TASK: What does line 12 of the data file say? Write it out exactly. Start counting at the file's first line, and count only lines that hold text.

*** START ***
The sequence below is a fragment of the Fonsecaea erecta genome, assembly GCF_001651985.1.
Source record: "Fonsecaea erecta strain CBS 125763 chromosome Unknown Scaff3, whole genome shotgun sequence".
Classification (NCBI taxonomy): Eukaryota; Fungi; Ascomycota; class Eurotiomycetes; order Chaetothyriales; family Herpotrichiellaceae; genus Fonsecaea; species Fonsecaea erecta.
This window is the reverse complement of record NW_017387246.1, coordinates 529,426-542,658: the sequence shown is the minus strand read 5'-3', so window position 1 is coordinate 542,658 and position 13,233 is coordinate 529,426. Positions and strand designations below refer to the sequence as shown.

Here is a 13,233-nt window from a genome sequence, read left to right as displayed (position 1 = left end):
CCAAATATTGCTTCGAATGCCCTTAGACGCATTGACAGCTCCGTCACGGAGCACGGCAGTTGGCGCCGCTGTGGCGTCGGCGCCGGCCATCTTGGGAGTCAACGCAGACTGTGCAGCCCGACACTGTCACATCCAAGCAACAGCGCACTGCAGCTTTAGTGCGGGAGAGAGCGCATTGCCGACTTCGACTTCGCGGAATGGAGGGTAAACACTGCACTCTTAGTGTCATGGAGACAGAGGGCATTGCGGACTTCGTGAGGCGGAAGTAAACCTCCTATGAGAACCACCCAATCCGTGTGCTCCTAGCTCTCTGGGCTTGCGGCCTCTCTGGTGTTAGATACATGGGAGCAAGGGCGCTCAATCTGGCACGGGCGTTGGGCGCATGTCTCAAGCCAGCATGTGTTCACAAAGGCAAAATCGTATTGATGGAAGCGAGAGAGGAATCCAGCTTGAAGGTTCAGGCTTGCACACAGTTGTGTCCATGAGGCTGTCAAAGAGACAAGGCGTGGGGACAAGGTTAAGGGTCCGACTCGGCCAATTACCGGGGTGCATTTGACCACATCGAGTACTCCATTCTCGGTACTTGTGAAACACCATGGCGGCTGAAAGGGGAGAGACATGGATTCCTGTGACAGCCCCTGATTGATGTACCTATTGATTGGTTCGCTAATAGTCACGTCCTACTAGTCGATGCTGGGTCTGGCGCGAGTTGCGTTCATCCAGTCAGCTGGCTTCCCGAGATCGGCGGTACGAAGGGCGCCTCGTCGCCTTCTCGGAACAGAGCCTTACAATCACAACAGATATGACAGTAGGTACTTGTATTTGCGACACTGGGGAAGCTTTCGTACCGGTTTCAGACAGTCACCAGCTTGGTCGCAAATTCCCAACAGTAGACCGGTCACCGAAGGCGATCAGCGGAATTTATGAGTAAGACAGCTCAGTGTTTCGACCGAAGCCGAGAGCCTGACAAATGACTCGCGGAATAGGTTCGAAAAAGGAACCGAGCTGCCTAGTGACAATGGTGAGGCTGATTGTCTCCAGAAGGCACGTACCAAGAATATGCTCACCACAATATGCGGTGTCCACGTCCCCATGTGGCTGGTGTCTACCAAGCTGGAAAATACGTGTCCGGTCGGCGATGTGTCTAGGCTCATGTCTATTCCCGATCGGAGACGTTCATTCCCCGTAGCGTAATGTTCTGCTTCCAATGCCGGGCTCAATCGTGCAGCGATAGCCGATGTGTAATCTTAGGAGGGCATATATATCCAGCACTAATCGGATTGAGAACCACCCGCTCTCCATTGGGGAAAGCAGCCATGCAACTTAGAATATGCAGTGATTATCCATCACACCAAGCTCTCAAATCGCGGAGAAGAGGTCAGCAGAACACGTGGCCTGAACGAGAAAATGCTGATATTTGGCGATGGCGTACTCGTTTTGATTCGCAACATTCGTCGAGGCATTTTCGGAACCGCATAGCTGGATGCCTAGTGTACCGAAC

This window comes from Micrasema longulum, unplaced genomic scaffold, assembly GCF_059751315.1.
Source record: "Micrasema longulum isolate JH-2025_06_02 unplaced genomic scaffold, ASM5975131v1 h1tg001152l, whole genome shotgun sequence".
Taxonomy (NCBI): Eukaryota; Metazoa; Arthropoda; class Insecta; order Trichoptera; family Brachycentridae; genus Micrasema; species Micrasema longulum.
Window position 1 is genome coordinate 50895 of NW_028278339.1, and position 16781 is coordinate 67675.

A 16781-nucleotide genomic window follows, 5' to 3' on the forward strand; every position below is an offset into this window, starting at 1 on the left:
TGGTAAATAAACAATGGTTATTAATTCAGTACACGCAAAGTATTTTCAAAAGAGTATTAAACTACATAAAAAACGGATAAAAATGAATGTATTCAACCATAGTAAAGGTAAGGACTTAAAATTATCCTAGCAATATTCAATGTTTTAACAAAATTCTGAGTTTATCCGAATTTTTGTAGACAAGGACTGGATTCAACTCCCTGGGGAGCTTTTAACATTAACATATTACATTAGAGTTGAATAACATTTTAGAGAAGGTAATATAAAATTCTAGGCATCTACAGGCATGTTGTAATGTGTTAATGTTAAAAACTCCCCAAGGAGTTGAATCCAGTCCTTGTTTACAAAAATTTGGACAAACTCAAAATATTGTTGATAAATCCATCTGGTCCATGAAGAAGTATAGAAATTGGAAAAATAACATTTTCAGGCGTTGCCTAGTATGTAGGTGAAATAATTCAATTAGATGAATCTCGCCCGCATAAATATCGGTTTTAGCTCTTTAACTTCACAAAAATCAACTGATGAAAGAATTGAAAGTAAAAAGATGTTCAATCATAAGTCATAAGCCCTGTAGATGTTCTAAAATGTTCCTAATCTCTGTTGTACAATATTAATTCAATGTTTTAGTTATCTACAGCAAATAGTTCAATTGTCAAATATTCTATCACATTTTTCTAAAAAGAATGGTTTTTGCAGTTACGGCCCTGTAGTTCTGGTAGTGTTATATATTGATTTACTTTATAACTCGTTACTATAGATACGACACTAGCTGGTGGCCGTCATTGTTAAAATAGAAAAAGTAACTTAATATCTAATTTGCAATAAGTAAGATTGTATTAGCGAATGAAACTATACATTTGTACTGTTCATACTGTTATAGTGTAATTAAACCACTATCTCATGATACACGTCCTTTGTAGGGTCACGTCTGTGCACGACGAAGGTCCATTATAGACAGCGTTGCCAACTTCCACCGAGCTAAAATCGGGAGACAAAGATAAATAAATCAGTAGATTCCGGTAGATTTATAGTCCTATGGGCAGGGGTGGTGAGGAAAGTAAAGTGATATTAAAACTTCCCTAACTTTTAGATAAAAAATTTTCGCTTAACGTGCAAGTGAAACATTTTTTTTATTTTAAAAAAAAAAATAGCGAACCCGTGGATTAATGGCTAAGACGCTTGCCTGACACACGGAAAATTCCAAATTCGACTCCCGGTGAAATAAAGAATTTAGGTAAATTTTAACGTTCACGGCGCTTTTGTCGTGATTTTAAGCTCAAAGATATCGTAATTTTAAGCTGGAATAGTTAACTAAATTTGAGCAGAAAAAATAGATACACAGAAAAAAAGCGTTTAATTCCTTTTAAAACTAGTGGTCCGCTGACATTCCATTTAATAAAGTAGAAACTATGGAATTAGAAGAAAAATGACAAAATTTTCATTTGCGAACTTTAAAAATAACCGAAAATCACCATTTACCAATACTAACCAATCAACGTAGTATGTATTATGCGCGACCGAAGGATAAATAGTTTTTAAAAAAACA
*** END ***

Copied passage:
TGGTAAATAAACAATGGTTATTAATTCAGTACACGCAAAGTATTTTCAAAAGAGTATTAAACTACATAAAAAACGGATAAAAATGAATGTATTCAACCATAGTAAAGGTAAGGACTTAAAATTATCCTAGCAATATTCAATGTTTTAACAAAATTCTGAGTTTATCCGAATTTTTGTAGACAAGGACTGGATTCAACTCCCTGGGGAGCTTTTAACATTAACATATTACATTAGAGTTGAATAACATTTTAGAGAAGGTAATATAAAATTCTAGGCATCTACAGGCATGTTGTAATGTGTTAATGTTAAAAACTCCCCAAGGAGTTGAATCCAGTCCTTGTTTACAAAAATTTGGACAAACTCAAAATATTGTTGATAAATCCATCTGGTCCATGAAGAAGTATAGAAATTGGAAAAATAACATTTTCAGGCGTTGCCTAGTATGTAGGTGAAATAATTCAATTAGATGAATCTCGCCCGCATAAATATCGGTTTTAGCTCTTTAACTTCACAAAAATCAACTGATGAAAGAATTGAAAGTAAAAAGATGTTCAATCATAAGTCATAAGCCCTGTAGATGTTCTAAAATGTTCCTAATCTCTGTTGTACAATATTAATTCAATGTTTTAGTTATCTACAGCAAATAGTTCAATTGTCAAATATTCTATCACATTTTTCTAAAAAGAATGGTTTTTGCAGTTACGGCCCTGTAGTTCTGGTAGTGTTATATATTGATTTACTTTATAACTCGTTACTATAGATACGACACTAGCTGGTGGCCGTCATTGTTAAAATAGAAAAAGTAACTTAATATCTAATTTGCAATAAGTAAGATTGTATTAGCGAATGAAACTATACATTTGTACTGTTCATACTGTTATAGTGTAATTAAACCACTATCTCATGATACACGTCCTTTGTAGGGTCACGTCTGTGCACGACGAAGGTCCATTATAGACAGCGTTGCCAACTTCCACCGAGCTAAAATCGGGAGACAAAGATAAATAAATCAGTAGATTCCGGTAGATTTATAGTCCTATGGGCAGGGGTGGTGAGGAAAGTAAAGTGATATTAAAACTTCCCTAACTTTTAGATAAAAAATTTTCGCTTAACGTGCAAGTGAAACATTTTTTTTATTTTAAAAAAAAAAATAGCGAACCCGTGGATTAATGGCTAAGACGCTTGCCTGACACACGGAAAATTCCAAATTCGACTCCCGGTGAAATAAAGAATTTAGGTAAATTTTAACGTTCACGGCGCTTTTGTCGTGATTTTAAGCTCAAAGATATCGTAATTTTAAGCTGGAATAGTTAACTAAATTTGAGCAGAAAAAATAGATACACAGAAAAAAAGCGTTTAATTCCTTTTAAAACTAGTGGTCCGCTGACATTCCATTTAATAAAGTAGAAACTATGGAATTAGAAGAAAAATGACAAAATTTTCATTTGCGAACTTTAAAAATAACCGAAAATCACCATTTACCAATACTAACCAATCAACGTAGTATGTATTATGCGCGACCGAAGGATAAATAGTTTTTAAAAAAACA